Robert Plant has been making the press rounds behind his latest album, Lullabye … and the Ceaseless Roar, this week. Like many of the former Led Zeppelin frontman’s works, it explores his love of the folk and blues tradition (instrumentation includes: bendirs, djembe, tehardan, kologo, ritti), but unlike his previous album, 2010’s Band Of Joy, it signals not his arrival to Texas, but his departure.
Alas, it’s clear from the interviews he’s been giving this week that Plant has pulled up his Austin stakes and returned to his homeland of England. Plant tells Vulture that his time in Austin came to an end recently after his collaborators in the U.S. faded.
In what is probably not the news that anyone who bought a house in Austin in the past year or so wants to hear, a recent report from the real estate website Trulia says that the city’s notoriously difficult-to-enter housing market is actually more of a lucky-to-avoid housing bubble. The report, part of the site’s “Bubble Watch” series, looked at housing bubbles in the ten most over-inflated U.S. markets.
Fortunately for Texans whose zip code does not begin with 787, Austin is the only city in the state to appear on the list. (Eight of the other nine are in California; Honolulu rounds out the rankings.) Of those ten, Austin is the only one whose prices Trulia believes are more inflated in 2014 than they were at the peak of the pre-recession housing bubble in 2006. In other words—Austin homeowners who are reading this and saying, “Well, I survived the last time I heard all of this,” you may not have seen the worst of it.
While the Daily Post was on vacation last week, Austinites Sandy Shook and Joseph Costello blew up on YouTube with a video that they made. Shook, a homeless man, went with Costello, a young filmmaker, to a local thrift store, where he bought a blazer and a pair of slacks. Costello than filmed Shook standing outside of the Scarbrough Building on Sixth and Congress, asking passers-by for a buck that he was short to pay for his Subway sandwich, or fifty cents he was missing for his bus fare.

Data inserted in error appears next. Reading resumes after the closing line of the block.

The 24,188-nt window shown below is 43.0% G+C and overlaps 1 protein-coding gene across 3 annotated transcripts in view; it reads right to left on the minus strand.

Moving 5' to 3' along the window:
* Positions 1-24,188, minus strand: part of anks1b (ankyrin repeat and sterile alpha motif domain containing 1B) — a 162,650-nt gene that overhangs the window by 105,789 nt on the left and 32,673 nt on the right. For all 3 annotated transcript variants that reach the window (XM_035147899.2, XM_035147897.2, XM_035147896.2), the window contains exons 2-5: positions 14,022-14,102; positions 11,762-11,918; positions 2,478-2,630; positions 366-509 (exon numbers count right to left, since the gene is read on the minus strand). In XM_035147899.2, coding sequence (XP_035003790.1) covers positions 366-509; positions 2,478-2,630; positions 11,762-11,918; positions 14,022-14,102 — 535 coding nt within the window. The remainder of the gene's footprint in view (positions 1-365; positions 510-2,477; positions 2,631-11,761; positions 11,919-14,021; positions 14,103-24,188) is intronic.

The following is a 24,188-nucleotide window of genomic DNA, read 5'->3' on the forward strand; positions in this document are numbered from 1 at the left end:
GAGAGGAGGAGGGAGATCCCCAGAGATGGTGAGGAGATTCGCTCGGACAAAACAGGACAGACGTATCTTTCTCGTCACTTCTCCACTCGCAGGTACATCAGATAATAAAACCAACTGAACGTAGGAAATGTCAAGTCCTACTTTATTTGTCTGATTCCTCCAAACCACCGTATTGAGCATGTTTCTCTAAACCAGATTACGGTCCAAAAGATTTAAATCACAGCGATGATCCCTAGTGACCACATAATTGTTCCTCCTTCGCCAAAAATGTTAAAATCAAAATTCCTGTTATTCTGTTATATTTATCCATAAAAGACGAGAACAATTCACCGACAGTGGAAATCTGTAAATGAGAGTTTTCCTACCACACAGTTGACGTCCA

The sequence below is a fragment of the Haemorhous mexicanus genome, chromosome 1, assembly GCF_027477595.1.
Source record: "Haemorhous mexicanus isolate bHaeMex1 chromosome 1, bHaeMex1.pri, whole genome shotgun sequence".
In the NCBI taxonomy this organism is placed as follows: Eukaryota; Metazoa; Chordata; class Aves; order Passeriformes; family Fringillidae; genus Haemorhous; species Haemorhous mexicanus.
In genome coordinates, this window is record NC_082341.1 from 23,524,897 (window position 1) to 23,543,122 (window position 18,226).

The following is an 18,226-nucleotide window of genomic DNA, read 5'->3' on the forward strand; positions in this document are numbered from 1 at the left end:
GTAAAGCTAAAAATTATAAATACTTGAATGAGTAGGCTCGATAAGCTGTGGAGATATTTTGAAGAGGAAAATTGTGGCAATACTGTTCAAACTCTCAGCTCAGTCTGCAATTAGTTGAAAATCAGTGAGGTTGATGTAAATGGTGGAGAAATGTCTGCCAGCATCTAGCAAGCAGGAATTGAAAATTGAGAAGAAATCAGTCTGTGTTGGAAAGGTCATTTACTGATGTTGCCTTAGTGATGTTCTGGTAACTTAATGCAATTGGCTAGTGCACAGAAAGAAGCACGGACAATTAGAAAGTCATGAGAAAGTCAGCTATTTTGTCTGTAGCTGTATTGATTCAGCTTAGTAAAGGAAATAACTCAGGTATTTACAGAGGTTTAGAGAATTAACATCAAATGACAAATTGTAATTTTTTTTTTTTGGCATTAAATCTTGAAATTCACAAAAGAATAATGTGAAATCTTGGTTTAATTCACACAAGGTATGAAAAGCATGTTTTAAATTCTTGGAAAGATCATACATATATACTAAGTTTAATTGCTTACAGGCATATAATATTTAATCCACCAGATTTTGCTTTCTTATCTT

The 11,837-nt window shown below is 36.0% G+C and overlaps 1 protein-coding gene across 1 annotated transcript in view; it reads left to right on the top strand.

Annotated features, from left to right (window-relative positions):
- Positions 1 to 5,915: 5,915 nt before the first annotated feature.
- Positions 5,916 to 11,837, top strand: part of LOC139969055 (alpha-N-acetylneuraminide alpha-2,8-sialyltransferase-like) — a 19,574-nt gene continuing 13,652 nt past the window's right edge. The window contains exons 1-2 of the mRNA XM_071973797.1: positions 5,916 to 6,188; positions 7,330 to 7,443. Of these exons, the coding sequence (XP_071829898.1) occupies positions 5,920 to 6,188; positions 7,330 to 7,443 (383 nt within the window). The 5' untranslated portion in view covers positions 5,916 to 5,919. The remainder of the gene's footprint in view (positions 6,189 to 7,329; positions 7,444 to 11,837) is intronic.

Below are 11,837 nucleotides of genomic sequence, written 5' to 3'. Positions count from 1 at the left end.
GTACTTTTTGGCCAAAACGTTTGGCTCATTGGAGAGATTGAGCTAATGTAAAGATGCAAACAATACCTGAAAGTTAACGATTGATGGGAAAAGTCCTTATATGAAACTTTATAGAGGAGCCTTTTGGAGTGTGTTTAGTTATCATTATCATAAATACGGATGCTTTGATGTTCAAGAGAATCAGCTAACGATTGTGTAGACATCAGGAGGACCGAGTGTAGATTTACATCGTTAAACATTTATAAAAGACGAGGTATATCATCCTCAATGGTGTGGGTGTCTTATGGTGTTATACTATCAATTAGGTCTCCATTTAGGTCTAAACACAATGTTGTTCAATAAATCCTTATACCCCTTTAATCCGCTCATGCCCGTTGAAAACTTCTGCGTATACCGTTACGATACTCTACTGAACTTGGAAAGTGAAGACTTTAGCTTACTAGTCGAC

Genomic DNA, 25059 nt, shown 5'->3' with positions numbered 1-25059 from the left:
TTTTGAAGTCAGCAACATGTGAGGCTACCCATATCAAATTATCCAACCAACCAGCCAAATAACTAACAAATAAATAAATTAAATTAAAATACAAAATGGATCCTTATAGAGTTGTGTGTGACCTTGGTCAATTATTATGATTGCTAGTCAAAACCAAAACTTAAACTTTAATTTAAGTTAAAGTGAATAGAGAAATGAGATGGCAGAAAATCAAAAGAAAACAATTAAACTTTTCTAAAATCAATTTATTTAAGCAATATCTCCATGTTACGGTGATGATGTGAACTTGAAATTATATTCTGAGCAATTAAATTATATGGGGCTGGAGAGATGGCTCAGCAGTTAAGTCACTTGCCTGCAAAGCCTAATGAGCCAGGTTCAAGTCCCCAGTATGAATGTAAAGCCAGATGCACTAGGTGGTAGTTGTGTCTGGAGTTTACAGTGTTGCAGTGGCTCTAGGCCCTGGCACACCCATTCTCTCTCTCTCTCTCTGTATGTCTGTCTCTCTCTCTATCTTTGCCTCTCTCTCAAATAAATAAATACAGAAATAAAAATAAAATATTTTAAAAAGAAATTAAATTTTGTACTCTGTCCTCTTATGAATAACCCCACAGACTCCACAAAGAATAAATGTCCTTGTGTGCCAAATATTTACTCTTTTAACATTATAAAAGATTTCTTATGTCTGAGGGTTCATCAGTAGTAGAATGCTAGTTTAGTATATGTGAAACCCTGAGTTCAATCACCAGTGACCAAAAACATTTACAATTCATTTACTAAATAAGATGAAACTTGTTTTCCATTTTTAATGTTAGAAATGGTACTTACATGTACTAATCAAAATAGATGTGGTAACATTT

Invariably, the people Costello and his camera captured Shook interacting with are respectful, kind, and generous. Then they flip the exercise: Shook changes into a ratty t-shirt and dirty jeans and asks people the same questions, and suddenly no one makes eye contact with him. Many walk past without acknowledging that he’d addressed them at all. One shouts “No!” at him before Shook even opens his mouth to speak.
When last we checked in with Austin Internet sensation Romeo Rose, things were good for the lovelorn goofball who liked to dress like the Count of Monte Cristo: He was proudly flaunting his bizarre, horrible criteria for seeking a mate on his website, SleeplessInAustin.com, and offering a $1,500 finder’s fee to anyone who could help him make the match of his dreams.
Sleepless In Austin is down now, and so perhaps is Rose himself: Despite having once possessed $1,500 to entice people to set him up with a lady who was under 130 pounds; who had never dated a black guy (“that is ALMOST the same thing as beastiality”); had no children; and, of course, wasn’t black herself (“I don’t care if she looks like Halle Berry”), these days Rose is using the Internet to advertise something other than his availability as a lover: Namely, he’s taken to Craigslist to sell his guitars and solicit work as—get this—a babysitter.
Hello, Texas! Is your Friday afternoon proceeding sluggishly? Worry not: here is a reprieve from said sluggishness in the form of a video from the Dallas Zoo of a cheetah and a dog who are celebrating their first birthday together after a year of being best friends by enjoying a giant popsicle and playing with balls in a bucket with the letters “BFF” on it.
See that headline up there? We’re pretty sure that you clicked on this piece out of a sense of outrage. See folks, we can do what VICE, the snarktacular international media outlet, does, too.
Last week, VICE published a piece with the title, “Reasons Why Austin Is The Worst Place Ever” by Luke Winkie (disclosure: Luke is a friend of mine), which set the Internet ablaze in various parts of Central Texas. It was shared over 4,000 times on Facebook, with another 36,000 “likes,” and a thousand tweets; it inspired over 1,500 comments on the VICE page, not to mention the endless discussion on other Austin media outlets—all of which further drove thousands of visitors to share content on the Austin Chronicle and Culturemap Austin.